When a society is characterized by a climate of distrust, how does this impact the professional practices of news journalism? I focus on the practice of balance, or fair presentation of both sides in a story. I articulate a two-step model of how trust modulates the acceptance of tes-timony and draw out its implications for justifying the practice of balance.
    Direct download  
     
    Export citation  
     
    Bookmark   2 citations  
  37. The Role of Trust in Knowledge.John Hardwig - 1991 - Journal of Philosophy 88 (12):693-708.
    Most traditional epistemologists see trust and knowledge as deeply antithetical: we cannot know by trusting in the opinions of others; knowledge must be based on evidence, not mere trust. I argue that this is badly mistaken. Modern knowers cannot be independent and self-reliant. In most disciplines, those who do not trust cannot know. Trust is thus often more epistemically basic than empirical evidence or logical argument, for the evidence and the argument are available only through (...). Finally, since the reliability of testimonial evidence depends on the trustworthiness of the testifier, this implies that knowledge often rests on a foundation of ethics. The rationality of many of our beliefs depends not only on our own character, but on the character of others. (shrink)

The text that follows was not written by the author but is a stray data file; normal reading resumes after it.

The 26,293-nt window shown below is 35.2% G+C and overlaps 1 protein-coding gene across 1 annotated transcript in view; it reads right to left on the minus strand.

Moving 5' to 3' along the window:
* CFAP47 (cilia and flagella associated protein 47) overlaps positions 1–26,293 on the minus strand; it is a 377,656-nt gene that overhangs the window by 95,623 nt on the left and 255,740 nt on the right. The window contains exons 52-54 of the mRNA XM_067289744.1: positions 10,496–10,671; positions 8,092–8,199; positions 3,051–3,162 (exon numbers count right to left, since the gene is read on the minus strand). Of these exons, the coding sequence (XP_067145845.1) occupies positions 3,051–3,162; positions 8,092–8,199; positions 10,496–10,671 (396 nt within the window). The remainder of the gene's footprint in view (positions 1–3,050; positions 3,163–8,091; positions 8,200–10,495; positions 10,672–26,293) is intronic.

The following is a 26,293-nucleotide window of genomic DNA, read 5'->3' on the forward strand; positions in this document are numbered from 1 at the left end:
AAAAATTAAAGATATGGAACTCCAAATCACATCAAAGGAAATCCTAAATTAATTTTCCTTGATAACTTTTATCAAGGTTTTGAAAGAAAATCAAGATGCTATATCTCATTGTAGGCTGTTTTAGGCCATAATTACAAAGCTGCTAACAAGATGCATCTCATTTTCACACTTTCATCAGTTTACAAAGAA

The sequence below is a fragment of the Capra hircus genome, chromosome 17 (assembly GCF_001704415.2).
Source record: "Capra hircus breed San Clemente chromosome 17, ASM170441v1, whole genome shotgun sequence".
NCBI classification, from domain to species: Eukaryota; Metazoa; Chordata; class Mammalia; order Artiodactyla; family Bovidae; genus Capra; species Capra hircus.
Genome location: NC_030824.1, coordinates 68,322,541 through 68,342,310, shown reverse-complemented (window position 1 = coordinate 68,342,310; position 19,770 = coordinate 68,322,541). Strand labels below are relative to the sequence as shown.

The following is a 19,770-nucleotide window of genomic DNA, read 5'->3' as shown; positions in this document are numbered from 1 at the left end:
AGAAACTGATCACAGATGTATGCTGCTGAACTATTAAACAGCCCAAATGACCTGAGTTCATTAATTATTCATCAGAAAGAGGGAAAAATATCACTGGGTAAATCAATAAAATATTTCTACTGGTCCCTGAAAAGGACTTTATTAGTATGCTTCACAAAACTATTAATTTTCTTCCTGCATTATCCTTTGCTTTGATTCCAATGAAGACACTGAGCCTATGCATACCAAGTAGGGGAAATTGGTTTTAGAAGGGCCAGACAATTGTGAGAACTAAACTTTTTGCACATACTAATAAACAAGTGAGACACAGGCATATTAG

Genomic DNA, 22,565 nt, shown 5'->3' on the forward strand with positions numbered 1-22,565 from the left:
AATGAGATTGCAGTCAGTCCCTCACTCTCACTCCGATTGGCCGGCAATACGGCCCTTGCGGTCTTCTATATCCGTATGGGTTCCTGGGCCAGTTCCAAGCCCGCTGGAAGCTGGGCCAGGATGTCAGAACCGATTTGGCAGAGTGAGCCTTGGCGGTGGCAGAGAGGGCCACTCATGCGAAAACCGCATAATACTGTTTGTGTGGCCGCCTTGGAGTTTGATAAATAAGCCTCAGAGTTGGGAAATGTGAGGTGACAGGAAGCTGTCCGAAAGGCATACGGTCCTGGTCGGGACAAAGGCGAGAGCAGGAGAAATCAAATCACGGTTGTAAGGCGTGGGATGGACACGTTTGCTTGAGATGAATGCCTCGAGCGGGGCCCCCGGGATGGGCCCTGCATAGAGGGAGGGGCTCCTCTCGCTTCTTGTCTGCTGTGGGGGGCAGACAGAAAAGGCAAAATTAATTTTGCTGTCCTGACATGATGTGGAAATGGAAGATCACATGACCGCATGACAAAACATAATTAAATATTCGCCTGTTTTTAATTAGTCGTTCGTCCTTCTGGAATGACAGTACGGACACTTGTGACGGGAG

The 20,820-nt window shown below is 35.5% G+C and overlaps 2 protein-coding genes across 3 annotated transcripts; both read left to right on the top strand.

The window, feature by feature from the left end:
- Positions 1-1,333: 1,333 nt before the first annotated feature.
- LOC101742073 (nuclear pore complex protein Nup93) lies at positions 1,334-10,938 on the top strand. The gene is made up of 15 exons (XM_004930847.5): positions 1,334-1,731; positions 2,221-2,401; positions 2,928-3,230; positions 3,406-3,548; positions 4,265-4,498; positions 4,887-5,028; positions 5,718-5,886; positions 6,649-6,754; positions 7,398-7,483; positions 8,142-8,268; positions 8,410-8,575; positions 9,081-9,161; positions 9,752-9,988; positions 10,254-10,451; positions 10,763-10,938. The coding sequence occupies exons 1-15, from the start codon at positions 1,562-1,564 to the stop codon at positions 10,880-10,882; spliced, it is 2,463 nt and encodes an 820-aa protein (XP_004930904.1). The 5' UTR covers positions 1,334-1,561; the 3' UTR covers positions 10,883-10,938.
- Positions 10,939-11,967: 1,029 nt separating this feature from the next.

Direct download (7 more)  
     
    Export citation  
     
    Bookmark   194 citations  
  38. Trust and Power.Niklas Luhmann - 1982 - Studies in Soviet Thought 23 (3):266-270.
     
    Export citation  
     
    Bookmark   134 citations  
  39.  36
    Trust: A Very Short Introduction.Katherine Hawley - 2012 - Oxford University Press.
    Katherine Hawley explores the key ideas about trust in this Very Short Introduction. Drawing on a wide range of disciplines including philosophy, psychology, and evolutionary biology, she emphasizes the nature and importance of trusting and being trusted, from our intimate bonds with significant others to our relationship with the state.
    Direct download  
     
    Export citation  
     
    Bookmark   8 citations  
  40.  34
    Trust and Will.Edward Hinchman - 2020 - In Judith Simon (ed.), Routledge Handbook on Trust and Philosophy. New York: Routledge.
    This paper treats two questions about the relation between trust and the will. One question, about trust, is whether you can trust ‘at will.’ Can you trust despite acknowledging that you lack evidence of the trustee’s worthiness of your trust? Another question, about the will, is whether you can exercise your will at all without trust – at least, in yourself. I treat the second question as a guide to the first, arguing that the (...)